Publication Date: 2011
March: Book 1 by This graphic novel trilogy is a first-hand account of Congressman John Lewis' lifelong struggle for civil and human rights, meditating in the modern age on the distance traveled since the days of Jim Crow and segregation. Rooted in Lewis' personal story, it also reflects on the highs and lows of the broader civil rights movement. Book one spans Lewis' youth in rural Alabama, his life-changing meeting with Martin Luther King, Jr., the birth of the Nashville Student Movement, and their battle to tear down segregation through nonviolent lunch counter sit-ins, building to a stunning climax on the steps of City Hall. Book two takes place after the Nashville sit-in campaign. His commitment to justice and nonviolence has taken him from an Alabama sharecropper's farm to the halls of Congress, from a segregated schoolroom to the 1963 March on Washington D.C., and from receiving beatings from state troopers, to receiving the Medal of Freedom awarded to him by Barack Obama, the first African-American president.
Call Number: E840.8.L46 A3 2013 V. 1
Publication Date: 2013
March: Book 2 by This graphic novel trilogy is a first-hand account of Congressman John Lewis' lifelong struggle for civil and human rights, meditating in the modern age on the distance traveled since the days of Jim Crow and segregation. Rooted in Lewis' personal story, it also reflects on the highs and lows of the broader civil rights movement. Book one spans Lewis' youth in rural Alabama, his life-changing meeting with Martin Luther King, Jr., the birth of the Nashville Student Movement, and their battle to tear down segregation through nonviolent lunch counter sit-ins, building to a stunning climax on the steps of City Hall. Book two takes place after the Nashville sit-in campaign. His commitment to justice and nonviolence has taken him from an Alabama sharecropper's farm to the halls of Congress, from a segregated schoolroom to the 1963 March on Washington D.C., and from receiving beatings from state troopers, to receiving the Medal of Freedom awarded to him by Barack Obama, the first African-American president.
Call Number: E840.8.L46 A3 2015 V. 2
Publication Date: 2015
March: Book 3 by This graphic novel trilogy is a first-hand account of Congressman John Lewis' lifelong struggle for civil and human rights, meditating in the modern age on the distance traveled since the days of Jim Crow and segregation. Rooted in Lewis' personal story, it also reflects on the highs and lows of the broader civil rights movement. Book one spans Lewis' youth in rural Alabama, his life-changing meeting with Martin Luther King, Jr., the birth of the Nashville Student Movement, and their battle to tear down segregation through nonviolent lunch counter sit-ins, building to a stunning climax on the steps of City Hall. Book two takes place after the Nashville sit-in campaign. His commitment to justice and nonviolence has taken him from an Alabama sharecropper's farm to the halls of Congress, from a segregated schoolroom to the 1963 March on Washington D.C., and from receiving beatings from state troopers, to receiving the Medal of Freedom awarded to him by Barack Obama, the first African-American president.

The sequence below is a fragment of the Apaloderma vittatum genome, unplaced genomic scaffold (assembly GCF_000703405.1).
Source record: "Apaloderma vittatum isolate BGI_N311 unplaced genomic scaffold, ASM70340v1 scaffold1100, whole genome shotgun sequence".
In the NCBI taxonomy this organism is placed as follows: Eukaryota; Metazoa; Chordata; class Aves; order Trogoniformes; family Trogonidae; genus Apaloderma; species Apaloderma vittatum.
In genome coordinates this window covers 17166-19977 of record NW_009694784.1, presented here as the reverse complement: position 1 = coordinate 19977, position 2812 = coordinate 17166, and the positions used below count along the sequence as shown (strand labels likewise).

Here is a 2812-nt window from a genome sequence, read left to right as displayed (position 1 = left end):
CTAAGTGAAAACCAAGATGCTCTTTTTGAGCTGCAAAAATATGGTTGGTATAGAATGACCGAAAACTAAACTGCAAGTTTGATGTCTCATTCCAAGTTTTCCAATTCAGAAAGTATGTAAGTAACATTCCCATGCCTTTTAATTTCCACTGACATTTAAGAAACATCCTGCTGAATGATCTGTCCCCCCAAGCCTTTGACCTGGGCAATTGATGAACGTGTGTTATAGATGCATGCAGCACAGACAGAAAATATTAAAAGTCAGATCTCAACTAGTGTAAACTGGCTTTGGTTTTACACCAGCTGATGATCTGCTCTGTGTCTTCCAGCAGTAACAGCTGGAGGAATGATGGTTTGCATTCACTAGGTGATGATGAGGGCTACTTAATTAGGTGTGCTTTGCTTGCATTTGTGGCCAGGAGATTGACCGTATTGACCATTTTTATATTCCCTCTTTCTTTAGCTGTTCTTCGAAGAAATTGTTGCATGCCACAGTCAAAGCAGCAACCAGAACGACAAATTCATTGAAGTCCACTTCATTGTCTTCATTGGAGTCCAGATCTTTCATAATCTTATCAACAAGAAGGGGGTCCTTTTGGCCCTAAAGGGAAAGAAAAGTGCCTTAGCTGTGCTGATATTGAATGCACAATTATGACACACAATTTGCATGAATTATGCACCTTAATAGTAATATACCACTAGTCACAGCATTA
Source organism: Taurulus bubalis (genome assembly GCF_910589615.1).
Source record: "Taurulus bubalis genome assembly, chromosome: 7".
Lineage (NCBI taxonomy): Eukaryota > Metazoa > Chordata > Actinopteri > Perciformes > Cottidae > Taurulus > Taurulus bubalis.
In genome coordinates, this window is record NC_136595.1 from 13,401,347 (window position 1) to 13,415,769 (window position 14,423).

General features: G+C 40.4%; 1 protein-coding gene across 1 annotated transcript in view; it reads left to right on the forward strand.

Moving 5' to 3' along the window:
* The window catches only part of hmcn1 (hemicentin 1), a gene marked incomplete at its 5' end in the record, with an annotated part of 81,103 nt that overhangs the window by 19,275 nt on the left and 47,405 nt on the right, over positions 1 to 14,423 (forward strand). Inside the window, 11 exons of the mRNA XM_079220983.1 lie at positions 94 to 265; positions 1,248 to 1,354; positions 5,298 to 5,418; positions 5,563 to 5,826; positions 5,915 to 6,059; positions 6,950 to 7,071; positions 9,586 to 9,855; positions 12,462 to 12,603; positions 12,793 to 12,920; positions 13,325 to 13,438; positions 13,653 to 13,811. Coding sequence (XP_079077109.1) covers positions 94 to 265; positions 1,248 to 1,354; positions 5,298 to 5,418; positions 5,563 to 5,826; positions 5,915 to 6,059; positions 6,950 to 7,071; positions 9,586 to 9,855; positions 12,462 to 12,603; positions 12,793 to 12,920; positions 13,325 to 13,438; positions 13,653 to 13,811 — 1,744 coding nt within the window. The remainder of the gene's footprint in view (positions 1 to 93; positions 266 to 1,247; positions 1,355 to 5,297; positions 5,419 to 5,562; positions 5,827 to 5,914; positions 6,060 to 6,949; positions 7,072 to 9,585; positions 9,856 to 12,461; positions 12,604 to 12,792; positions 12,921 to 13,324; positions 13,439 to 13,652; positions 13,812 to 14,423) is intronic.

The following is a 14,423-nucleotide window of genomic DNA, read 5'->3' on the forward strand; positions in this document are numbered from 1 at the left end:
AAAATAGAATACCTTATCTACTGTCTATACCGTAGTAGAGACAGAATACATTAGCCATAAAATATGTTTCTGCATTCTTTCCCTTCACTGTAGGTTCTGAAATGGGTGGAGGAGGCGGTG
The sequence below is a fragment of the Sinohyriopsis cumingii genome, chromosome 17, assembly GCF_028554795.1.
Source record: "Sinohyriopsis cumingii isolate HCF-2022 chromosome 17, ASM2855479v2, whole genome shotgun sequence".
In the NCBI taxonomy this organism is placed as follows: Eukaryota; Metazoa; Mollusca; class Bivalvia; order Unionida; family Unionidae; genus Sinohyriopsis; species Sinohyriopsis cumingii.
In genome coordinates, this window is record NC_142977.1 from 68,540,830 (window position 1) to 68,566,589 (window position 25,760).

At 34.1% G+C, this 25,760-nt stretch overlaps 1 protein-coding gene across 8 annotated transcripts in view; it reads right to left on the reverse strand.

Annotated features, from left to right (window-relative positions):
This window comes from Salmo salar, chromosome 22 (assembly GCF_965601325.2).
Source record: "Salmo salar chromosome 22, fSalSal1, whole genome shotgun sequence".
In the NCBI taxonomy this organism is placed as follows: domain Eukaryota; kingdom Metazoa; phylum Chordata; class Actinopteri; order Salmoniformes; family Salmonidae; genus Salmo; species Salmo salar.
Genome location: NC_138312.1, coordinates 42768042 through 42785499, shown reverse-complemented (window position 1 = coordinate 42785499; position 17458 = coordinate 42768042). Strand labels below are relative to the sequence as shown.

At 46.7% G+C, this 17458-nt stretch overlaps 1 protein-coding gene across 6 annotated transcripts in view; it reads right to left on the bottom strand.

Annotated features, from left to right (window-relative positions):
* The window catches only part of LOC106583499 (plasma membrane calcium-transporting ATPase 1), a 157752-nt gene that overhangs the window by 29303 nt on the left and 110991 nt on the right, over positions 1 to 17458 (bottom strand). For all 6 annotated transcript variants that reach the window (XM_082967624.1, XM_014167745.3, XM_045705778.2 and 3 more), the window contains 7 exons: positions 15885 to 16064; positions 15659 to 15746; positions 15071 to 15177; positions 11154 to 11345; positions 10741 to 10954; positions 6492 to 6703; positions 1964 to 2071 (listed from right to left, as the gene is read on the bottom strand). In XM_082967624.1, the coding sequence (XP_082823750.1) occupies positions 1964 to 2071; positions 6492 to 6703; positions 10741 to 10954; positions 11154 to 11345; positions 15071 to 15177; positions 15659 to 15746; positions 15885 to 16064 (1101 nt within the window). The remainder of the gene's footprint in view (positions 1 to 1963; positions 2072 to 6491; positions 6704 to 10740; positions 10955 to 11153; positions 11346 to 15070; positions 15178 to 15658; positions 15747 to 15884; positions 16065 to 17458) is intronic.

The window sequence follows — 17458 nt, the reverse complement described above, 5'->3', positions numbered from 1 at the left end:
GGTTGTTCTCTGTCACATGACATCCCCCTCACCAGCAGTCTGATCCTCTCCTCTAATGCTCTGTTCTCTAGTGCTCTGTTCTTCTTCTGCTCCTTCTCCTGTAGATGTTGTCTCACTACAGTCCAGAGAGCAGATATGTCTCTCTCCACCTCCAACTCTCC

Call Number: E840.8.L46 A3 2016 V. 3
Publication Date: 2016
Moral Courage and Political Risks by Given his background, President Truman was an unlikely champion of civil rights. Where he grew up - the border state of Missouri - segregation was accepted and largely unquestioned. Both his maternal and paternal grandparents had owned slaves, and his mother, victimized by Yankee forces, railed against Abraham Lincoln for the remainder of her ninety-four years. When Truman assumed the presidency on April 12, 1945, Michael R. Gardner points out, Washington, D.C., in many ways resembled Cape Town, South Africa, under apartheid rule circa 1985. Truman's background notwithstanding, Gardner shows that it was Harry Truman - not Franklin D. Roosevelt, Dwight D. Eisenhower, or John F. Kennedy - who energized the modern civil rights movement, a movement that basically had stalled since Abraham Lincoln had freed the slaves. Gardner analyzes Truman's speeches, private conversations with colleagues, the executive orders that shattered federal segregation policies, and the appointments of like-minded civil rights activists to important positions. Among those appointments was the first black federal judge in the continental United States. One of Gardner's essential and provocative points is that the Frederick Moore Vinson Supreme Court - a court significantly shaped by Truman - provided the legal basis for the nationwide integration that Truman could not get through the Congress. Challenging the myth that the civil rights movement began with Brown vs. Board of Education under Chief Justice Earl Warren, Gardner contends that the life-altering civil rights rulings by the Vinson Court desegregating higher education, housing, and interstate travel provided the necessary legal framework for the landmark Brown v. Board of Education decision. Gardner characterizes Truman's evolution from a man who grew up in a racist household into a president willing to put his political career at mortal risk by actively supporting the interests of black Americans.